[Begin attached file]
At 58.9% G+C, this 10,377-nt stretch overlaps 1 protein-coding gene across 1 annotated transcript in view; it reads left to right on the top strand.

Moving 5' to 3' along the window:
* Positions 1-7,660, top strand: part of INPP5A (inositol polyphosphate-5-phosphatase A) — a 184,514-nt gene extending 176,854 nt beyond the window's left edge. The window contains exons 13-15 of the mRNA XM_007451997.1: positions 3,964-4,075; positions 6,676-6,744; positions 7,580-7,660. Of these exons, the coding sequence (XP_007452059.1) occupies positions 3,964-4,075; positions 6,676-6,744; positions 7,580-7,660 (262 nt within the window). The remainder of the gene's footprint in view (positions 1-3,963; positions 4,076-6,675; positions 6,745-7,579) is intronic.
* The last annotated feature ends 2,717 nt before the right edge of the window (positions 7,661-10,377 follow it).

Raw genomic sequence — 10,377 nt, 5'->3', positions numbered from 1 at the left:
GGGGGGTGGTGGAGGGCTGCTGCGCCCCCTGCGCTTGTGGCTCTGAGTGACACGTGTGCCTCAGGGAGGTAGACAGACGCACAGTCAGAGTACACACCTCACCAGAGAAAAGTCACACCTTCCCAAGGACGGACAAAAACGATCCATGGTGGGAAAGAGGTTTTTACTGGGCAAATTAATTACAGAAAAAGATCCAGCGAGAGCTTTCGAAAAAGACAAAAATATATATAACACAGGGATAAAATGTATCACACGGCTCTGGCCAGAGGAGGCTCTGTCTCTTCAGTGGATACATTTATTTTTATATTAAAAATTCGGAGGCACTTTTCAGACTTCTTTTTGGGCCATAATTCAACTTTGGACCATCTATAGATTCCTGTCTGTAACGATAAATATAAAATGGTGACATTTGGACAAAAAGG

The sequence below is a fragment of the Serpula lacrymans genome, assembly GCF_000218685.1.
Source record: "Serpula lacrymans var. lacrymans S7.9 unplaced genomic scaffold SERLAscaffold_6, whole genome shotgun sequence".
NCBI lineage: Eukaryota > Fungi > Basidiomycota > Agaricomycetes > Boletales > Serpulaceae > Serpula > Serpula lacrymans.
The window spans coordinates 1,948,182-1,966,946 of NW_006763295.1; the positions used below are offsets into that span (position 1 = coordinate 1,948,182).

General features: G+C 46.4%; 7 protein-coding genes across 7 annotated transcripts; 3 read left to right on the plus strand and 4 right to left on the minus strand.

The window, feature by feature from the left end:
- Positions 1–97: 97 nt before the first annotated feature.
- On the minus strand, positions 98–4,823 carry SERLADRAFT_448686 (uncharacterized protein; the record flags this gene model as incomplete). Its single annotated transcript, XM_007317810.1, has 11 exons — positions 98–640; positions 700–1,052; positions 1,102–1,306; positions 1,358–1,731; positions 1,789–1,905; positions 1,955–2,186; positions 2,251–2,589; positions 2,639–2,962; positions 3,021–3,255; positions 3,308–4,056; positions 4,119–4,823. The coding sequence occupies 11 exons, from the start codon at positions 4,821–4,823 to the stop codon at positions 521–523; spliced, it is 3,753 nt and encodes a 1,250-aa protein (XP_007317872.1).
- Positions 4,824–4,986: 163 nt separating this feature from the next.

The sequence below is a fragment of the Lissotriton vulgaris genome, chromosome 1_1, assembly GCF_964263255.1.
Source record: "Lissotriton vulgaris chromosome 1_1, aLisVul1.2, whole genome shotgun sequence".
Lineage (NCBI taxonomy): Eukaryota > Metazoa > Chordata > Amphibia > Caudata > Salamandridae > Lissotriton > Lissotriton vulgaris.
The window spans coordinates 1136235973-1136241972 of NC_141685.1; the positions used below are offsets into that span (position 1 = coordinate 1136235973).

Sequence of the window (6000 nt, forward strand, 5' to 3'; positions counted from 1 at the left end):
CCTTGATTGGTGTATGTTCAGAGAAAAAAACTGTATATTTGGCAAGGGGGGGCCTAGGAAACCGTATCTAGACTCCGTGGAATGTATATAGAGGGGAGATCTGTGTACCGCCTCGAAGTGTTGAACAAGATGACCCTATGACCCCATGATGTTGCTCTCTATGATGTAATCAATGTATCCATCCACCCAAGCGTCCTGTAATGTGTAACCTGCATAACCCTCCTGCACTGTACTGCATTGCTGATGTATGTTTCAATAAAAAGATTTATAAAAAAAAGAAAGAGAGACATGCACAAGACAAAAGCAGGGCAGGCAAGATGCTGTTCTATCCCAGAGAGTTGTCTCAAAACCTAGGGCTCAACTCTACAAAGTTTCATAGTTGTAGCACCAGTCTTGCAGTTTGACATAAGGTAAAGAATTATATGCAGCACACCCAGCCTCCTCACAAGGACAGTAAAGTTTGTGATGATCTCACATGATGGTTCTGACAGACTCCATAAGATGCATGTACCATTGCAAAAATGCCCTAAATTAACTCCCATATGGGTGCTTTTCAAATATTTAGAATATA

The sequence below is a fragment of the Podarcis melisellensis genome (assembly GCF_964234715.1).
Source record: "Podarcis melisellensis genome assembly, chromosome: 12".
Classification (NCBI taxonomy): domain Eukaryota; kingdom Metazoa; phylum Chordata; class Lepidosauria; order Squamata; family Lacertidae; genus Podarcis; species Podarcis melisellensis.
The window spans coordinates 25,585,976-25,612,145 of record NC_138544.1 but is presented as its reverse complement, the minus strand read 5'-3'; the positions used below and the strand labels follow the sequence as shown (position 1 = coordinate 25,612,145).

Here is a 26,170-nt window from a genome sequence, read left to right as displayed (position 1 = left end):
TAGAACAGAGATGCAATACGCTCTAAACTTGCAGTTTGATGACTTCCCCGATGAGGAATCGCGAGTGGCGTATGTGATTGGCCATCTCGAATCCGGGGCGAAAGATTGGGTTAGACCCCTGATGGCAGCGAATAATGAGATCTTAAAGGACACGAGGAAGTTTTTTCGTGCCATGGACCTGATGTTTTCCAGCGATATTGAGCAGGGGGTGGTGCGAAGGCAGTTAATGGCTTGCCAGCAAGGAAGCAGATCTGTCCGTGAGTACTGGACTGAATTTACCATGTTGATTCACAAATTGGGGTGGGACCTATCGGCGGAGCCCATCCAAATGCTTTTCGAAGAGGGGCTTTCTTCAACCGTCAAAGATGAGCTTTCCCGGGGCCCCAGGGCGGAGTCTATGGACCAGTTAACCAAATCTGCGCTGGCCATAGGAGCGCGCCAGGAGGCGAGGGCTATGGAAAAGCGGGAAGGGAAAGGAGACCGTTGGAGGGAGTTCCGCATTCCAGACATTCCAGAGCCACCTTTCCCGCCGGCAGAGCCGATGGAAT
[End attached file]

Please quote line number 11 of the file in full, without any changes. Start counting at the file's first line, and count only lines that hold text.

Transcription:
General features: G+C 46.4%; 7 protein-coding genes across 7 annotated transcripts; 3 read left to right on the plus strand and 4 right to left on the minus strand.